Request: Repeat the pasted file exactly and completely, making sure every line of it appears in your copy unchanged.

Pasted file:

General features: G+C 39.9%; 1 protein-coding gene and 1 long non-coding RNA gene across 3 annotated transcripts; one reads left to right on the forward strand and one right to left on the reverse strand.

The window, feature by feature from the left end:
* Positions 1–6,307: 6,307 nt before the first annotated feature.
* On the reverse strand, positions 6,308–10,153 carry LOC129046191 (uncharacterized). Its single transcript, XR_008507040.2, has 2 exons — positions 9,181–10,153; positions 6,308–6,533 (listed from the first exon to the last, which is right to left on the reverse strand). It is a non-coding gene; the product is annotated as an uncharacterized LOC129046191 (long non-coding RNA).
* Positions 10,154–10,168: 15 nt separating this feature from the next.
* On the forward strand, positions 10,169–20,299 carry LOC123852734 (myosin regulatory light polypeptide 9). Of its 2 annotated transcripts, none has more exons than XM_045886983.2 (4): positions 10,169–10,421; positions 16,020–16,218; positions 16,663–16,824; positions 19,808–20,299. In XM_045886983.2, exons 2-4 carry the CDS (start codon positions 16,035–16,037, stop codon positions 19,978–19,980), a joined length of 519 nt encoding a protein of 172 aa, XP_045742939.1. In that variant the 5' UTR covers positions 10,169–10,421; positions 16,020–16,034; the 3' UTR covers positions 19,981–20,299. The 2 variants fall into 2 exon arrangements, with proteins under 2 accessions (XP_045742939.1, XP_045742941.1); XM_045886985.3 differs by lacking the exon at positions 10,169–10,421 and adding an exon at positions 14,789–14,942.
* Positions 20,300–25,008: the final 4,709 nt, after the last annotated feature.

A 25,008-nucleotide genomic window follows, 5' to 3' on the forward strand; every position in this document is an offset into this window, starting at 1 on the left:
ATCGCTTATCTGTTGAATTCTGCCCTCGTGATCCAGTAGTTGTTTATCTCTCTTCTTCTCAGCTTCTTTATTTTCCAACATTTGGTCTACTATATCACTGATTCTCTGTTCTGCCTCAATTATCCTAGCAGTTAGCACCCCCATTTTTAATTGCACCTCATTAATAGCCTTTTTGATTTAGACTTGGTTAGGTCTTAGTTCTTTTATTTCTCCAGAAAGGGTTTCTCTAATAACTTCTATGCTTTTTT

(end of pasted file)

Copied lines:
General features: G+C 39.9%; 1 protein-coding gene and 1 long non-coding RNA gene across 3 annotated transcripts; one reads left to right on the forward strand and one right to left on the reverse strand.

The window, feature by feature from the left end:
* Positions 1–6,307: 6,307 nt before the first annotated feature.
* On the reverse strand, positions 6,308–10,153 carry LOC129046191 (uncharacterized). Its single transcript, XR_008507040.2, has 2 exons — positions 9,181–10,153; positions 6,308–6,533 (listed from the first exon to the last, which is right to left on the reverse strand). It is a non-coding gene; the product is annotated as an uncharacterized LOC129046191 (long non-coding RNA).
* Positions 10,154–10,168: 15 nt separating this feature from the next.
* On the forward strand, positions 10,169–20,299 carry LOC123852734 (myosin regulatory light polypeptide 9). Of its 2 annotated transcripts, none has more exons than XM_045886983.2 (4): positions 10,169–10,421; positions 16,020–16,218; positions 16,663–16,824; positions 19,808–20,299. In XM_045886983.2, exons 2-4 carry the CDS (start codon positions 16,035–16,037, stop codon positions 19,978–19,980), a joined length of 519 nt encoding a protein of 172 aa, XP_045742939.1. In that variant the 5' UTR covers positions 10,169–10,421; positions 16,020–16,034; the 3' UTR covers positions 19,981–20,299. The 2 variants fall into 2 exon arrangements, with proteins under 2 accessions (XP_045742939.1, XP_045742941.1); XM_045886985.3 differs by lacking the exon at positions 10,169–10,421 and adding an exon at positions 14,789–14,942.
* Positions 20,300–25,008: the final 4,709 nt, after the last annotated feature.

A 25,008-nucleotide genomic window follows, 5' to 3' on the forward strand; every position in this document is an offset into this window, starting at 1 on the left:
ATCGCTTATCTGTTGAATTCTGCCCTCGTGATCCAGTAGTTGTTTATCTCTCTTCTTCTCAGCTTCTTTATTTTCCAACATTTGGTCTACTATATCACTGATTCTCTGTTCTGCCTCAATTATCCTAGCAGTTAGCACCCCCATTTTTAATTGCACCTCATTAATAGCCTTTTTGATTTAGACTTGGTTAGGTCTTAGTTCTTTTATTTCTCCAGAAAGGGTTTCTCTAATAACTTCTATGCTTTTTT